In understanding GIVERS, it’s helpful to think of a constellation, a configuration of points of brightness that when placed in succession, led to the Lafayette, Louisiana-based quintet’s brilliant debut. The metaphor proves particularly useful given the name of their album – In Light (Glassnote Entertainment Group) is a collection filled with joy and brightness, buoyed by constantly evolving rhythms, warmed by spangling guitars, and illuminated by the melodic altruism that is the band’s mission statement.
The first point of light in the pattern stretches back to the band’s origins- lead singer/guitarist Taylor Guarisco and lead singer/percussionist Tiffany Lamson both signed up to attend the music school at the University of New Orleans in the fall of 2005. A fallen-through accommodation led to Lamson crashing on Guarisco’s couch, bonding over their shared love of sound. Guarisco’s immersion in the sounds of New Orleans as a youth led him to play in handful of different funk, Cajun, and Zydeco groups. This influence on his playing was easily complimented by Lamson’s strong upbringing and appreciation for classic rock, soul, and pop. The musical connection between them was immediate and thrilling to them both. With her drums set up in the kitchen and Guarisco on bass, the duo would play together long into the night, eventually singing together as well as finding their voices matched each others’ perfectly. “There’s a very magical part,” explains Guarisco. “We slowly started inspiring each other to sing more and more. Honestly, that’s one of the major miracles of my connection to Tiffany, and hers to me. We didn’t have anyone else in our lives beckoning us to sing out.” Guarisco specifically remembers an evening spent on a friend’s balcony in Baton Rouge that sealed Lamson’s status as a genuine singer.
That fall of 2005, Hurricane Katrina forced them back to their home of Lafayette where they began to form the basis for GIVERS. The next point of light occurred when Guarisco found himself playing music with drummer Kirby Campbell and trumpet player Josh LeBlanc. Campbell and Guarisco had played together before in various situations; they knew LeBlanc as one of the most impressive trumpeters in Lafayette. “One night we decided to meet up in this very small practice room that had no air-conditioning, very low ceilings…it was very intimate and very loud. Josh grabbed the bass instead of playing trumpet, and we were all blown away by how amazing he was,” explains Guarisco. All three of them describe that night as a “game-changer”, ending with Guarisco asking Campbell and LeBlanc to properly form a band. “I was going to go to Berklee College of Music,” says Campbell, “but that night Taylor pretty much convinced me to stay.“
A few months down the road, Lamson got a call from a club looking for a band to fill a last minute spot. Though there wasn’t a band to speak of between her and Guarisco, they immediately called Campbell, Leblanc, along with keyboardist Will Henderson and saxophonist/keyboardist Nick Stephan, their most consistent companions at that point. The night would serve as yet another point of light. As the band improvised for over two hours—the crowd’s response was immediate. “Being into improvised music and having that be a big part or our lives has had a huge influence on our sound as a whole,” explains Lamson. The connection was working; the six of them began playing together regularly, deciding to call themselves GIVERS.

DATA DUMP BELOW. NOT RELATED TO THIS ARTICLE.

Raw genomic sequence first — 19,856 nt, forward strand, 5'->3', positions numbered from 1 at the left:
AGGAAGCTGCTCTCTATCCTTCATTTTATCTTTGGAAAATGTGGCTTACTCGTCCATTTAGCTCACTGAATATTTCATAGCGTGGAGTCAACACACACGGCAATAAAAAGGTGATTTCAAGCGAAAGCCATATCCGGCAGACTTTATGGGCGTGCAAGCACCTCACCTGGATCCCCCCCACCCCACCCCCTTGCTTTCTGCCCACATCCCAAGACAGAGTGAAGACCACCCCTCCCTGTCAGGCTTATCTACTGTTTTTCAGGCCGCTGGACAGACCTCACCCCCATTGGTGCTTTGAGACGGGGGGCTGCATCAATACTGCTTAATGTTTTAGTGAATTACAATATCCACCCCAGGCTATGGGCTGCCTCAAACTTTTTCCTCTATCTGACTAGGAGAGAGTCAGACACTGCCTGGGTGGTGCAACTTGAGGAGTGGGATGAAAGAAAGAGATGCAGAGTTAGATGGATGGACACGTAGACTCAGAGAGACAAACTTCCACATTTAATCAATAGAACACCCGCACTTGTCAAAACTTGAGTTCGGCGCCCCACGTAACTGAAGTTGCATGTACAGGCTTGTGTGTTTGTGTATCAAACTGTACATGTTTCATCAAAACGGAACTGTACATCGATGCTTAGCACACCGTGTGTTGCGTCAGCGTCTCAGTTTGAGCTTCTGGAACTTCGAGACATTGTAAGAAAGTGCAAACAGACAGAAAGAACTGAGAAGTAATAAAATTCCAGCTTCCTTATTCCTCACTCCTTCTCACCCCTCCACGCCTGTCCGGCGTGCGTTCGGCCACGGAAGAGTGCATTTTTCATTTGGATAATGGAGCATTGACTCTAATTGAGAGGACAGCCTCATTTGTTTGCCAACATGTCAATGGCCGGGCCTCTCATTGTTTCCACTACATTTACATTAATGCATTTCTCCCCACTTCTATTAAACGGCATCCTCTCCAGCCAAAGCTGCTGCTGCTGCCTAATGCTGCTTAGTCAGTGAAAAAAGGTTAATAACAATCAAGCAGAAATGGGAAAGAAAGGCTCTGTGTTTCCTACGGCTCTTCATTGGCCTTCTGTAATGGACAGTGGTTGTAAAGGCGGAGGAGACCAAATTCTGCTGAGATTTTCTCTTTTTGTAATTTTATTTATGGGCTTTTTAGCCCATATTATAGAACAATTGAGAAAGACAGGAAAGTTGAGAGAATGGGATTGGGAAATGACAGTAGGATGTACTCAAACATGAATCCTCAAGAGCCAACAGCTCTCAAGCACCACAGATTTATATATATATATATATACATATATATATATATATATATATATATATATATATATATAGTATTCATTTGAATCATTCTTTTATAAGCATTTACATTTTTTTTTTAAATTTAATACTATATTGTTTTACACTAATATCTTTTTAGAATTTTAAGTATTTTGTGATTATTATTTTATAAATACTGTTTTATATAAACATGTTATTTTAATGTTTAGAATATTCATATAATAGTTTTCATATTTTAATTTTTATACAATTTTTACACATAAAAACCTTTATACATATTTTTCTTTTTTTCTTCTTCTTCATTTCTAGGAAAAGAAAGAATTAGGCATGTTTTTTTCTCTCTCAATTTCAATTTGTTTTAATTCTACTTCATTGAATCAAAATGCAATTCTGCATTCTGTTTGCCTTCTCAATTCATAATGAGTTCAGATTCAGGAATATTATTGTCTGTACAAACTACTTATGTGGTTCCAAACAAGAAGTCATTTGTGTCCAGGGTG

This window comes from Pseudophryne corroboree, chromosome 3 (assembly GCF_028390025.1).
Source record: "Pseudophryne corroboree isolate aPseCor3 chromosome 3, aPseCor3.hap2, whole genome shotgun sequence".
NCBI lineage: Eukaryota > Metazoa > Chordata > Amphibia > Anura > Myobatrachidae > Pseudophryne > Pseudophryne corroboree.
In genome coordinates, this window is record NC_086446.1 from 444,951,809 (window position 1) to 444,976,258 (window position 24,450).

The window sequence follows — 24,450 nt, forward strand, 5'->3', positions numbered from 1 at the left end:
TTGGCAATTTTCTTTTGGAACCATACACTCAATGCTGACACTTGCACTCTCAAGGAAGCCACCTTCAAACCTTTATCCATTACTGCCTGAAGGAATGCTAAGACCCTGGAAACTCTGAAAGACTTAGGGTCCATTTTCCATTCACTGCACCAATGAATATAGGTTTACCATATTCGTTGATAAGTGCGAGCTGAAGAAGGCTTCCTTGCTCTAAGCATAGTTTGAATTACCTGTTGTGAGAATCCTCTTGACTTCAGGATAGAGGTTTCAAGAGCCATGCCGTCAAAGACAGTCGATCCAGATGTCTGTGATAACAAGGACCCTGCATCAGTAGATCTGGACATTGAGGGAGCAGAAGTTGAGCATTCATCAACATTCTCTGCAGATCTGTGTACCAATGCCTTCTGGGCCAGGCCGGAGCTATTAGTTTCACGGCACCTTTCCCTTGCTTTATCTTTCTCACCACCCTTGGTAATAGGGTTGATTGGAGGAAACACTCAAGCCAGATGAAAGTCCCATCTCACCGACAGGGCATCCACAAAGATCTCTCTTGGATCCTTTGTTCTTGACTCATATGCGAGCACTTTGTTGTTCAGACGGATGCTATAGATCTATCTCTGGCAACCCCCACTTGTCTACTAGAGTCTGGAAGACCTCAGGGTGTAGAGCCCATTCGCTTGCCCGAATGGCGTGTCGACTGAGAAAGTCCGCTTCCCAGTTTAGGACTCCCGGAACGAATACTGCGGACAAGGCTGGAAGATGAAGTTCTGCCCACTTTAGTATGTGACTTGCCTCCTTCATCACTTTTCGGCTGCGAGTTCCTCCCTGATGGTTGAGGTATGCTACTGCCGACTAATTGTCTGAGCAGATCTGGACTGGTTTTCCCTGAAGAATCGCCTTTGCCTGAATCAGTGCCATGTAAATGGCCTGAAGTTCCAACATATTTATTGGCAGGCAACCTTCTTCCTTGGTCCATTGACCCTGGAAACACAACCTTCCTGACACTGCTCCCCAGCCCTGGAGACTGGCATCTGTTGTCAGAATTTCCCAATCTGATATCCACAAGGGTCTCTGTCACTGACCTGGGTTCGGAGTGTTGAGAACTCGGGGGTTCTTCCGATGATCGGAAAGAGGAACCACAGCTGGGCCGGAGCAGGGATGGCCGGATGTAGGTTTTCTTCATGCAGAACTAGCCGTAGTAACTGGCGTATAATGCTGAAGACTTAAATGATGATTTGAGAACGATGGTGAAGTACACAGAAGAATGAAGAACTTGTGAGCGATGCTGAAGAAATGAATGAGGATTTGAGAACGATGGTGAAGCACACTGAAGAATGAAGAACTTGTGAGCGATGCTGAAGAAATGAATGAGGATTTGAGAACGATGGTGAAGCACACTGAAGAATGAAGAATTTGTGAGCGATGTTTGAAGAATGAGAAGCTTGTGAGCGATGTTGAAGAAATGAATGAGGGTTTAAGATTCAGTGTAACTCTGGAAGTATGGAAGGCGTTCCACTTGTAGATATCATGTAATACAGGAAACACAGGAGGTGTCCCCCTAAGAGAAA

The band would spend that next year holing up in Campbell’s apartment, molding improvised jams into taut, finely-honed songs, and recording an EP along the way in the very same place. “Kirby and Will and Nick all lived in the same house, and Taylor was basically living there,” explains LeBlanc. “Everyone was hanging out all the time, and that’s what solidified us as a group.” The closeness became immediately apparent in their songs. “We had all been in a bunch of bands, but for some reason, the chemistry with these people seemed to do something very special to all of us,” Guarisco says. Their friendships and musical bonds became a source of inspiration and empowerment.
Both Guarisco and Lamson credit being back in Lafayette as one of the major influences on what they were creating. “I can’t imagine growing up anywhere else and being the way we are. There is a life about the music here. People are drawn to dance with freedom; there is a sense of enjoyment in music that I haven’t seen in many other places,” says Lamson. “Being from southwest Louisiana has an effect on everything we do,” agrees Guarisco. “The way in which we play music…the way we talk…the way we think…the way we dance…everything really. Because of the heat in the South, people take their time in their day-to-day affairs. Being from the South, we have all learned how to slow down and appreciate life as it is here now, something that in most parts of the world is totally lost. All of this is directly reflected in every aspect of our music, as well as every other celebratory music in Louisiana, whether it be Zydeco, Cajun, Creole, jazz, or funk.” After a few more shows, their break came when Lamson approached their future manager, Aaron Scruggs, booker for Baton Rouge venue Spanish Moon. “I went and begged Aaron for three days in a row to give us a show, this random band from Lafayette that nobody’s ever heard of,” says Lamson. With the band’s members returning to school and scattering across the country imminently, the show would decide the future of GIVERS. Scruggs eventually booked them for a Friday night and was impressed enough to offer them an opening spot for Dirty Projectors in July, one of the only stops in their tour where they happened to need an opener. “With that one show, everybody dropped out of their college career, the touring Zydeco band, and whatever else prevented us from preparing for that one show. And it wasn’t for a tour, it was for a single show” says Guarisco. Dirty Projectors liked the show enough that night in Baton Rouge to book them as an opener for the east coast leg of their fall tour. “It was that tour that solidified our paths in music. We thought, if this can happen, anything can happen.” explains Guarisco.